Shortly afterward, on 5 August, Ghoneim stated on al Jazeera:

“I do not acknowledge all these terms: secular, liberal, whatever… One thing I know: A Muslim loves and exalts his religion, and he wants to be ruled by Islam, because he is a Muslim. Let’s look at a simple example. Doesn’t a soccer fan love his team and want it to win the league, as well as the cup, the European Cup, the World Cup, and the African Cup? I have yet to see someone who hates his own religion. Someone who hates his own religion is a heretic. Someone who tells you that he doesn’t want Islam is a heretic. If he tells you he doesn’t love Islam, he is a heretic. If he tells you that God does not rule us, he is a heretic. If he tells you that we do not need Islam today, he is a heretic.”

Ghoneim, who despite the Arab Spring and the fall of Mubarak continued to live outside Egypt, continued to rail against Christianity. His hatred was evident in March 2012 and at a time when Egyptian Christians mourned the passing of Pope Shenouda III.  The 88-year-old Coptic patriarch who died at his home in Alexandria was the 117th Pope in the succession in the Holy Apostolic See of Saint Mark the Evangelist.

From his base in Doha, Ghoneim immediately caused controversy by issuing a video defaming Shenouda III.  Calling Shenouda the “head of infidels,” his nasty video that defamed the Coptic patriarch was seen by an estimated 150,000 viewers in its first twenty-four hours.  Ghoneim accused the deceased of having incited sectarian violence in Egypt by declaring that Muslims “occupied” Egypt.  Shenouda was also accused of having plans to challenge Muslims’ faith.  The video, which was eventually seen by hundreds of thousands of Egyptians, led to heated protests from the Coptic community.  A complaint was filed with the attorney general and charged Ghoneim with defaming Christianity.  As one Copt put it, “There was no consideration whatsoever as to what the Copts are going through. This is a kind of hate speech.”

Ghoneim was unfazed.  He mocked the Copts, arguing, “What do you think–that America will protect you? Let’s be very clear, America will not protect you. If so, it would have protected the Christians of Iraq when they were being butchered!”–a reference to the fact that, after the U.S. ousted Saddam Hussein, “half of Iraq’s Christian population has either been butchered or fled the nation, and all under U.S. auspices.”

After elections were held and Morsi was made president on 30 June 2012, Ghoneim was hardly circumspect.

In September Ghoneim” was interviewed by Al-Jazeera media during which he claimed that Democracy was “founded on principles of heresy.”  At a time when Egypt was considering elections to replace the deposed President Mubarak, his fiery statements were thought to be of little help.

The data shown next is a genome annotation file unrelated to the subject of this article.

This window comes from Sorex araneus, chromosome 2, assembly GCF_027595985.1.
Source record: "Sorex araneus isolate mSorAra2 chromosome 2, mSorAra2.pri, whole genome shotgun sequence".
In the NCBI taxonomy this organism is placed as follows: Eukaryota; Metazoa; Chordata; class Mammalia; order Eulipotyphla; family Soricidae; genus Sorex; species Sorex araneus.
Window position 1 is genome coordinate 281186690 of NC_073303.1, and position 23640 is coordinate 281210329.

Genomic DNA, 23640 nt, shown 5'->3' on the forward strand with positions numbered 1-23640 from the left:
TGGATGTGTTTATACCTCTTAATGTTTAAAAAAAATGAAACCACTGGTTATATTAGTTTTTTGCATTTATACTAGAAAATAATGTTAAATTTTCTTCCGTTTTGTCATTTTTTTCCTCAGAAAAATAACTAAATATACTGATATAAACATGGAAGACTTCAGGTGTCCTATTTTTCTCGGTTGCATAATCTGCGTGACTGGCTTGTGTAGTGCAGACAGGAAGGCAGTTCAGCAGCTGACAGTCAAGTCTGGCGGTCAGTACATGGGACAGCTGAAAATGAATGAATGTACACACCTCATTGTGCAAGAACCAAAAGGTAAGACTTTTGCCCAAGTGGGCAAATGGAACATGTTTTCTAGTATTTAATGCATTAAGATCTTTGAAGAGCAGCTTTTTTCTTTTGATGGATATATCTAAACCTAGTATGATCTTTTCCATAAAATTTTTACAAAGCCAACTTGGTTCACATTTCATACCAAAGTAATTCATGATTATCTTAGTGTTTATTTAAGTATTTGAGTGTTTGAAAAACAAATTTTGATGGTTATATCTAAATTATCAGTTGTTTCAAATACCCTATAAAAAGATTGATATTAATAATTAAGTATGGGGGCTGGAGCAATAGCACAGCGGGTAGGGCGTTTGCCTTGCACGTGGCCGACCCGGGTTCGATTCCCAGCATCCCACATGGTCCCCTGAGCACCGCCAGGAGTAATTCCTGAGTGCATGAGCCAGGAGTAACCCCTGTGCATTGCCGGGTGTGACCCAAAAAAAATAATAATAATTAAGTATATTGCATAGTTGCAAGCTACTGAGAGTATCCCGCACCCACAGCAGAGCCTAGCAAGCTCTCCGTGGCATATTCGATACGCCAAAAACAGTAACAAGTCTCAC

Ghoneim and Morsi

As the government of Mohamed Morsi hung by a thread, Ghoneim did him no favor by continuously urging the Egyptian President to eliminate his opposition.  He also made trouble abroad.  In February 2012, he was invited by Tunisian charities and Salafists–presumably including the Muslim Brotherhood’s Ennahda party that dominated the government–to lecture on a variety of subjects, including the need to unite the Muslim community (Ummah).  Thus, he advocated the unification of Tunisian Salafists, a particularly reactionary Islamist strain, with the Ennahda. The Ikhwan and its powerful spokesman and Muslim Brother, Rachid Ghannouchi, dominated the latter.

That was fine until Ghoneim advocated female genital mutilation.  Uproar resulted because the practice was not at all popular in Tunisia.  His argument was even rejected by Ennahda, which claimed that the practice had “no connection to the Islamic tradition.”  And then in what was the unkindest cut of all, it added that the party was not responsible for extending an invitation to Ghoneim.  Before he could even leave Tunisia human rights activists filed suit charging him with inciting hatred.  He was also castigated for, among other things, advocating polygamy (outlawed in Tunisia).

Morsi was elected President of Egypt on 30 June 2012.  However his tenure began with the nation already in turmoil.  As he tried to move stealthily to cement the power of the Ikhwan and impose Sharia, only a month later his opponents to the street to protest Morsy and the Ikhwan’s increasingly dictatorial government and a deteriorating economy.  Day after day protesters massed even though they were warned that the Ikhwan would use violence against anti-Brotherhood elements.  (See August 20 and later reporting in Al-Masry Al-Youm.) In the meantime the military, the real power in Egypt, watched and waited expecting the Ikhwan to crumble in the face of widespread protests.